31 January 2010

A not-so-brief introduction

While this Semester 2 project follows on from some of the ideas generated in Semester 1, it is also prompted by a call for submissions to the University of Salford instigated Bigger than Words, Wider than Pictures: Noise, Affect, Politics conference. This will be taking place in July. Providing some background/context, its organising committee (Dr Michael Goddard, Dr Benjamin Halligan and Professor David Sanjek) state:

"Noise Annoys. Is it not a banal fact of modern, urban existence that one person’s preferred sonic environment is another’s irritating, unwelcome noise – whether in the high-rise apartment, on public transport or the street, or almost anywhere else? The contingent soundscape of jack-hammers and pneumatic drills, mobile phone chatter, car sirens and alarms, sound leakage from nightclubs and bars and – moving into the suburbs – lawn-mowers and amateur renovation projects, neighbouring kids and dogs, represents a near-constant aural assault.

As a pollutant, noise can legally attain noxious levels; it is both potentially biologically harmful and psychologically detrimental. But what exactly is noise and what conditions these relative thresholds in which sound crosses over into noise? Or are these more organised and polite sonic phenomena merely varieties of noise that have been tamed and civilised, and yet still contain kernels of the chaotic, anomalous disturbance of primordial noise? As a radical free agent, how is noise channelled, neutralised or enhanced in emergent cityscapes? As a consumable, how is noise – or lack of noise – commodified?

Such questions are particularly applicable to contemporary forms of music which, based as they are on a variety of noise-making technical machines, necessarily exist in the interface between chaotic, unpredictable noise and the organised and blended sounds of music and speech. Does modern noise seek to lead us to new, post-secular inscapes (as with psychedelia and shoegazer), or defy the lulling noisescapes of processed background muzak with punitive blasts of disorientating, disorderly noise? And why the cult of noise – in term of both volume and dissonance – in which low cultural practices (metal, moshing) meet those of the avant-garde (atonalism, transcendentalism)?

This conference seeks to address the contemporary phenomenon of noise in all its dimensions: cultural, political, territorial, philosophical, physiological, subversive and military, and as anomalous to sound, speech, musicality and information."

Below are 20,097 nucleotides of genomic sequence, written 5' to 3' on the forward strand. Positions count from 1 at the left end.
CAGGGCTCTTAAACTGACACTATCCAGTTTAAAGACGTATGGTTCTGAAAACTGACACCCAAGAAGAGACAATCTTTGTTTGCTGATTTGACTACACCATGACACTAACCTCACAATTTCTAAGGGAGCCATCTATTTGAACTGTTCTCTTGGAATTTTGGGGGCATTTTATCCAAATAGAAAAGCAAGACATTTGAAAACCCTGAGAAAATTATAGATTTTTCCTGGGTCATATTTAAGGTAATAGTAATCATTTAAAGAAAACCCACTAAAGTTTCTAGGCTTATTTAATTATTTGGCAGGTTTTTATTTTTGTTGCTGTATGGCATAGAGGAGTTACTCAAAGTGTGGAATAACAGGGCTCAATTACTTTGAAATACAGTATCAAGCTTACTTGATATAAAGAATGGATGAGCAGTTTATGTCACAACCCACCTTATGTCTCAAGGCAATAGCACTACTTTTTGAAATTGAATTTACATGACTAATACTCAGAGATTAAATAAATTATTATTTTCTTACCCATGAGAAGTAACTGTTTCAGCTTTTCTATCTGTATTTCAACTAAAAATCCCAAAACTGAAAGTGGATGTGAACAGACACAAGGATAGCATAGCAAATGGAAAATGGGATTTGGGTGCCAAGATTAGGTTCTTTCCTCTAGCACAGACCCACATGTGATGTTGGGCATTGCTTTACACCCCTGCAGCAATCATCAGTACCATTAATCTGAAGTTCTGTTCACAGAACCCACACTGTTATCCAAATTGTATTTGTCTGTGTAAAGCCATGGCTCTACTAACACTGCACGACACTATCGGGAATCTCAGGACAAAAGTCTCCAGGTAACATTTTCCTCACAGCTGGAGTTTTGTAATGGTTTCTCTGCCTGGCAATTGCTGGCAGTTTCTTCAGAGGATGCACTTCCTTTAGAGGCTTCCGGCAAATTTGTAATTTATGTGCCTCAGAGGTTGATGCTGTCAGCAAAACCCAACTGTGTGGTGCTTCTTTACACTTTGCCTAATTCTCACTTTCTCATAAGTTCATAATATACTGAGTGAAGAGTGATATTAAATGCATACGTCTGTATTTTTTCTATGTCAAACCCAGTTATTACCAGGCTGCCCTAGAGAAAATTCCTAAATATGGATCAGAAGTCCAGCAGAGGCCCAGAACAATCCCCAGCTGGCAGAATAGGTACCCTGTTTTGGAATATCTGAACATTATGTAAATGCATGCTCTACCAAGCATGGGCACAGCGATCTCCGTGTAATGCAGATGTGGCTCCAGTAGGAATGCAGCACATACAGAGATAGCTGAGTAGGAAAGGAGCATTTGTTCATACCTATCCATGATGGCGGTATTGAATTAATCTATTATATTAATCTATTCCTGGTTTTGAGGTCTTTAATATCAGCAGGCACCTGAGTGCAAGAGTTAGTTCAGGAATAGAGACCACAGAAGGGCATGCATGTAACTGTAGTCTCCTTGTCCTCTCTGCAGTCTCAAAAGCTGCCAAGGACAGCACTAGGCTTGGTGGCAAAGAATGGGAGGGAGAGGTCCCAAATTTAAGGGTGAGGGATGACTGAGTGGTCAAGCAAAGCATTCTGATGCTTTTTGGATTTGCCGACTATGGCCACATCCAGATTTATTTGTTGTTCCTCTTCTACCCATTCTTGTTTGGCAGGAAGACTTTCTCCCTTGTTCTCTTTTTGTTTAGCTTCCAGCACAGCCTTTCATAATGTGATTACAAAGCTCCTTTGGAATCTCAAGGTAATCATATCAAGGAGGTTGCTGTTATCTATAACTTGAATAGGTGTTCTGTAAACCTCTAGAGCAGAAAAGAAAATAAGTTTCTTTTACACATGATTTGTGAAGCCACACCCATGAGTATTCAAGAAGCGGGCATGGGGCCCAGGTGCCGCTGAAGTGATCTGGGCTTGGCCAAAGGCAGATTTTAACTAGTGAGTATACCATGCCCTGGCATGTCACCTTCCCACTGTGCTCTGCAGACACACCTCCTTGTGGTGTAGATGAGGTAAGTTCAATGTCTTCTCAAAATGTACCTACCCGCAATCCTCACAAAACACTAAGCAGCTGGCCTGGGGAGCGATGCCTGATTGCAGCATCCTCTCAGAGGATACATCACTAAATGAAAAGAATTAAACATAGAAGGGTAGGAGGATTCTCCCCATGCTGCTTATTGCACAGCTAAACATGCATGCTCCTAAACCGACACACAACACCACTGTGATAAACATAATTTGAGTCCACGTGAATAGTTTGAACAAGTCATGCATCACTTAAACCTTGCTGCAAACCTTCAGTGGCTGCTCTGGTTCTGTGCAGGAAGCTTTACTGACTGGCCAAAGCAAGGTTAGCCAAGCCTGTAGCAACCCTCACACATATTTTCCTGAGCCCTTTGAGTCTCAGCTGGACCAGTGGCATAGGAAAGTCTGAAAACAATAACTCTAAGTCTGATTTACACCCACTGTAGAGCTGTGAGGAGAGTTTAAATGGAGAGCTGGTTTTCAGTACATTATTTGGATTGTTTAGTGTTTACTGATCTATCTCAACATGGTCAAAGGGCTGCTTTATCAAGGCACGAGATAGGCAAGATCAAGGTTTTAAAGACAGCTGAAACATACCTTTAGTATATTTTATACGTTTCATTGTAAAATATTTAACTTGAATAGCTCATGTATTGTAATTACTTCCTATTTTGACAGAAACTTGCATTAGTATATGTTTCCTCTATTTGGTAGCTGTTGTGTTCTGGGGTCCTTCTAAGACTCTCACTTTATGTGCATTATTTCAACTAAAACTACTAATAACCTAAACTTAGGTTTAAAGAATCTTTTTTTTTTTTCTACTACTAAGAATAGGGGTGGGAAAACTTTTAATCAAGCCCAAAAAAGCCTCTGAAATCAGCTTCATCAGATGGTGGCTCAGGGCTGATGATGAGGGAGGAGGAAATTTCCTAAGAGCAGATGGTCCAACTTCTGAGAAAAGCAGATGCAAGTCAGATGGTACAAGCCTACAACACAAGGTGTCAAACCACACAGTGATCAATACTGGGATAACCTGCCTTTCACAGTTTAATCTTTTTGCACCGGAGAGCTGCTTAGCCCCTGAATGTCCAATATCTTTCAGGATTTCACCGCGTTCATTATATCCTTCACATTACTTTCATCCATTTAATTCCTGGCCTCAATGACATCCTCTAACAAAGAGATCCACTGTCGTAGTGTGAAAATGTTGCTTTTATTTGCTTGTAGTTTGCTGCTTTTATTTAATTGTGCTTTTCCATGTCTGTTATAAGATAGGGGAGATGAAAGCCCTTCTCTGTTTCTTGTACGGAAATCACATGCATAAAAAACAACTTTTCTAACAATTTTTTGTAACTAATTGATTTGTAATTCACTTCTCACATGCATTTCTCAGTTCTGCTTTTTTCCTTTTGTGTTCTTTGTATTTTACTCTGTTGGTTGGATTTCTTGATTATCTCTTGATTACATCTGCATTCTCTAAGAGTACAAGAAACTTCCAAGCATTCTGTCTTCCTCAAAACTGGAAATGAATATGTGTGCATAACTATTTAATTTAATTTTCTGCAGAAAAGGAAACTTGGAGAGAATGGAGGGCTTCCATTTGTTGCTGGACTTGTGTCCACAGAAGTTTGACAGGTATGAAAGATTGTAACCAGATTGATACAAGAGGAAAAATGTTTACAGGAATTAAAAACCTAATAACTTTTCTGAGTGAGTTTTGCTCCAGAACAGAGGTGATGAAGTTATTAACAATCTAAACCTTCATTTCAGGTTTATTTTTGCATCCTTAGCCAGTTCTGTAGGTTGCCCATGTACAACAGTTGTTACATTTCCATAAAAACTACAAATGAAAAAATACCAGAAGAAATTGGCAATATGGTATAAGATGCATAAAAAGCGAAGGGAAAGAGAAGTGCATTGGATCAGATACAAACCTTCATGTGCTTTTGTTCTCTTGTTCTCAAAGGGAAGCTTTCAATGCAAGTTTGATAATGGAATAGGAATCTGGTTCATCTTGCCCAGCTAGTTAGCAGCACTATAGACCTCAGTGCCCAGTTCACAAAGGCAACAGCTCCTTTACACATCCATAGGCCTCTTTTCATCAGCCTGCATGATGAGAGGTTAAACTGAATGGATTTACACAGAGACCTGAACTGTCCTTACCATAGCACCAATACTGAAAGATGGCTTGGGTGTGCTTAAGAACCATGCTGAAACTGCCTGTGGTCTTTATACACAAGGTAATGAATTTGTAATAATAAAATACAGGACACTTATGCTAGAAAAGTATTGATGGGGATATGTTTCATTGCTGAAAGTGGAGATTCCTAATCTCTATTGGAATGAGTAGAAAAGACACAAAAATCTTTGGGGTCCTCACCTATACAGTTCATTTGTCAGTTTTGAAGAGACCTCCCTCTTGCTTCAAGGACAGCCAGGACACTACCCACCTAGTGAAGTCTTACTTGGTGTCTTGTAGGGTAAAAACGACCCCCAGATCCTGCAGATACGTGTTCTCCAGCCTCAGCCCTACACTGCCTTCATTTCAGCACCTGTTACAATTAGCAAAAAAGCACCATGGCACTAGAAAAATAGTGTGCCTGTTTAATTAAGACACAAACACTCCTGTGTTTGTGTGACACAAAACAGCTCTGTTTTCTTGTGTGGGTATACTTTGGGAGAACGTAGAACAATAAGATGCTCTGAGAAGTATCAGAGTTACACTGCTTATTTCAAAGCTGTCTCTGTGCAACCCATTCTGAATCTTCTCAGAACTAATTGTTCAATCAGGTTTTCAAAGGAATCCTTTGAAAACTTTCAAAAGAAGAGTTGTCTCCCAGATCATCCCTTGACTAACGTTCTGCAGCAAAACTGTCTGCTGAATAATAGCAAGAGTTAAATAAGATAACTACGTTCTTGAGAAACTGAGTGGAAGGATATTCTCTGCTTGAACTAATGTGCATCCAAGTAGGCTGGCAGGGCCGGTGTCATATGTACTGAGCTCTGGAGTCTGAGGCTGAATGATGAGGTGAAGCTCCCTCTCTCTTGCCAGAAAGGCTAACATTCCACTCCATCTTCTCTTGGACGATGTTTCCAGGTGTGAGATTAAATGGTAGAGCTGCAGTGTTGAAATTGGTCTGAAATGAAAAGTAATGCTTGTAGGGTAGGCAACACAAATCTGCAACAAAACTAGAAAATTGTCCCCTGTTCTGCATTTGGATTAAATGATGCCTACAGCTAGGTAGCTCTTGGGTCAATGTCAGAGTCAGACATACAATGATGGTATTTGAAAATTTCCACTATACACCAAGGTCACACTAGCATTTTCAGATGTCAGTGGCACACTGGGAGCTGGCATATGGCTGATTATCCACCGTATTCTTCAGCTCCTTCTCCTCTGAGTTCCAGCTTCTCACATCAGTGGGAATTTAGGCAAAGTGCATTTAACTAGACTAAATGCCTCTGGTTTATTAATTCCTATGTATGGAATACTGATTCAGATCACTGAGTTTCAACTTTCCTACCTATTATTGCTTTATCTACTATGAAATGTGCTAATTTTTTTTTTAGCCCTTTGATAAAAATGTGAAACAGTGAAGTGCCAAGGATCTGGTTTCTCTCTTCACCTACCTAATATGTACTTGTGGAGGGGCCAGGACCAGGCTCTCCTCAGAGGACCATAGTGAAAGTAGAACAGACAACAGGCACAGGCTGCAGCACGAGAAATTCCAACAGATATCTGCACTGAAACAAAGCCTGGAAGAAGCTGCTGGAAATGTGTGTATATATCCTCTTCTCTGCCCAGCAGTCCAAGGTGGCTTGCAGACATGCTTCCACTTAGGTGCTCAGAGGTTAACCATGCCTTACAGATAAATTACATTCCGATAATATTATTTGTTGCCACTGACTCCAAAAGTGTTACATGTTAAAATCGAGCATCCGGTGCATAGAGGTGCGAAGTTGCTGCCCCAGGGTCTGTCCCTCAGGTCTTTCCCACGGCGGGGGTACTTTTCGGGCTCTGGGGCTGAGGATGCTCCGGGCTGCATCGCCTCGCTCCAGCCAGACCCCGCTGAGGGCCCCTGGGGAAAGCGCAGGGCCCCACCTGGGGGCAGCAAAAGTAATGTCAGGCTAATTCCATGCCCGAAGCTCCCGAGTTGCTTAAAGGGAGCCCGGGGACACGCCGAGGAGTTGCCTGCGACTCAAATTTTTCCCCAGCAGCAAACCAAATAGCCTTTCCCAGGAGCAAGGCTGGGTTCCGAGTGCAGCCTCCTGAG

[More information is available via this link.]

The arrival of the above was timed just as I was beginning to get ideas for this Negotiated Project and, after previous work looking at both the phenomenon of visual noise and also visual referents for music, I considered how I could progress while also investigating a more recent fascination with book design. The resulting concept surrounding noise within libraries is an obvious reference to the idea of these environments as silent places [perhaps with the surly librarian offering a "sshhh!" to anyone that doesn't observe this].

Anyway, the idea has already been toyed with for at least a month and it threatened to distract me completely when I was supposed to be finishing the previous project(s). It's also something that has been discussed at length with others. Not least my colleagues Amy, Dave and Nicky who are perhaps already bored of listening and would perhaps prefer a little more of that supposedly cliched silence.

Meantime I was over at the Ecole de Internationale de Design in Toulon last week so I made some rudimentary recordings and also took a few photos in its small library. Additionally, I've also been looking at cymatics, soundwaves and onomatopoeia as possible strands within this. And then there are the books and all the other visual material that I've been busily collecting which I'll start posting here over the next few days.

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